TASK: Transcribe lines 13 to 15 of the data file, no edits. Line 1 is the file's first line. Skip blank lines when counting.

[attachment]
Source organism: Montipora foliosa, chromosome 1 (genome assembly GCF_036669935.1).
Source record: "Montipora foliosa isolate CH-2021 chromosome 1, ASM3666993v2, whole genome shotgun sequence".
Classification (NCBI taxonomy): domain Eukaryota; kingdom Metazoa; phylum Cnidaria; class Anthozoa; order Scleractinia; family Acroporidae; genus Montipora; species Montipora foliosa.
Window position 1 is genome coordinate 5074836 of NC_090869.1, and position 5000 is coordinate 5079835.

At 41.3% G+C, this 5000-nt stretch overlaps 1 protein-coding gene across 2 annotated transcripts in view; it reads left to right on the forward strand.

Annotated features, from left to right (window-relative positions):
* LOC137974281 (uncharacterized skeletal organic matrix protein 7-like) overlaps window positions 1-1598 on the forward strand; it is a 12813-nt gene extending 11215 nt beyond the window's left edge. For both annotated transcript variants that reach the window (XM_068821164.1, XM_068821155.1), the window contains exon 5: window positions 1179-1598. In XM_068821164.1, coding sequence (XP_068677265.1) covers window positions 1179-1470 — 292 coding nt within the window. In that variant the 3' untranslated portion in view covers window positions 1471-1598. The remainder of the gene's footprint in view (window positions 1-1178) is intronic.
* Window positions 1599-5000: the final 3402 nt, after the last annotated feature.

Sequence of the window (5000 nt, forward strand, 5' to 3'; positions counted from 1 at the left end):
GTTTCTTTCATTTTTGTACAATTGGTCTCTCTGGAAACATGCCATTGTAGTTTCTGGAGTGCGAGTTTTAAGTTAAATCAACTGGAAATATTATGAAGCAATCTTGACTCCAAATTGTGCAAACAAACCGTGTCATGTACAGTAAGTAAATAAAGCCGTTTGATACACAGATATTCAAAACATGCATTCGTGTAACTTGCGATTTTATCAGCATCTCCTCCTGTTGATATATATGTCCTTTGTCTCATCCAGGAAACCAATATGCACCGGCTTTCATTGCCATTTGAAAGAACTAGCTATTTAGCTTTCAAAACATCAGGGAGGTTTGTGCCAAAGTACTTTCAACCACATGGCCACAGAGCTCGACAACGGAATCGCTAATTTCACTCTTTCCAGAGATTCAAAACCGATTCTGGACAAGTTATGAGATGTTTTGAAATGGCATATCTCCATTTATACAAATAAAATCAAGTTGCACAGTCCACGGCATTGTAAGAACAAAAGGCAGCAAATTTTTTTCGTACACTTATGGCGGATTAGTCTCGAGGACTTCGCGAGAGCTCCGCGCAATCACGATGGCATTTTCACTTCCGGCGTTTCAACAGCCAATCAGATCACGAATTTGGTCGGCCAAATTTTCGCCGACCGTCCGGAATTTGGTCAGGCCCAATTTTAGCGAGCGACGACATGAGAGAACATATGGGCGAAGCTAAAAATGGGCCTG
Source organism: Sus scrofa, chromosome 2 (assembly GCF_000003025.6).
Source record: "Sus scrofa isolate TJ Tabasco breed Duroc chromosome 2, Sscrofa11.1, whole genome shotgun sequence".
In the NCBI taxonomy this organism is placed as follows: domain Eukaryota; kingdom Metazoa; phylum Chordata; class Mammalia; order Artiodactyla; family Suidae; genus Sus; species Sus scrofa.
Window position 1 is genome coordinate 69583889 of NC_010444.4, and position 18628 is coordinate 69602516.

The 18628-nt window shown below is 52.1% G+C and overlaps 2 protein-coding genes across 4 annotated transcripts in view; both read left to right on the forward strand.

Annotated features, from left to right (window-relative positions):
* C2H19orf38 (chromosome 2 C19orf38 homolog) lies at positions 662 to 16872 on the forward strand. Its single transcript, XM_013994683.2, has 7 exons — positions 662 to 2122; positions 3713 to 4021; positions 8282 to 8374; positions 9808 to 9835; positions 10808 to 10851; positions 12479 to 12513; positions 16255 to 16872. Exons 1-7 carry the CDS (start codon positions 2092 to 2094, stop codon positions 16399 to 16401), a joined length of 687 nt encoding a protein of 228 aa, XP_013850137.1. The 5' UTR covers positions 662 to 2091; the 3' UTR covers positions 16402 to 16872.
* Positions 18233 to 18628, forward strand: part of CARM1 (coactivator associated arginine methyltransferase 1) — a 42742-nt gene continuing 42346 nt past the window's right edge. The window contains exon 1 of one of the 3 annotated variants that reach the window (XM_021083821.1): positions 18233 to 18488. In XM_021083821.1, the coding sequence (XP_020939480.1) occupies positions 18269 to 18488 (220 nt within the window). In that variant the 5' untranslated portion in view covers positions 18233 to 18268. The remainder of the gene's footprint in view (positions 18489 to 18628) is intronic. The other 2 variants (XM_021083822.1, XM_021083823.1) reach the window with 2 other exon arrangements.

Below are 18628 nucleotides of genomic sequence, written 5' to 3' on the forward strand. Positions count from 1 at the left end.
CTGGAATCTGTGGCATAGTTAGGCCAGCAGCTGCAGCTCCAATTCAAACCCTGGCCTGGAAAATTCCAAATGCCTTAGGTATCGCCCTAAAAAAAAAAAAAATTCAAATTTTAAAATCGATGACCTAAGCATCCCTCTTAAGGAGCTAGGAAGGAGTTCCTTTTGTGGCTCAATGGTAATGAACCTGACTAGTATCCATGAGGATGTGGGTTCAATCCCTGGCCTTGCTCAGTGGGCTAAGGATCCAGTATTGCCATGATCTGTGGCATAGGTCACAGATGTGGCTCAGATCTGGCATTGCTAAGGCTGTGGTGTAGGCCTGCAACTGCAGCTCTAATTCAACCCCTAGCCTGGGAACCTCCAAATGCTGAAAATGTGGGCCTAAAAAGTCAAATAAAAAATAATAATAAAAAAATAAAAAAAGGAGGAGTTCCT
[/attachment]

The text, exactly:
In the NCBI taxonomy this organism is placed as follows: domain Eukaryota; kingdom Metazoa; phylum Chordata; class Mammalia; order Artiodactyla; family Suidae; genus Sus; species Sus scrofa.
Window position 1 is genome coordinate 69583889 of NC_010444.4, and position 18628 is coordinate 69602516.

The 18628-nt window shown below is 52.1% G+C and overlaps 2 protein-coding genes across 4 annotated transcripts in view; both read left to right on the forward strand.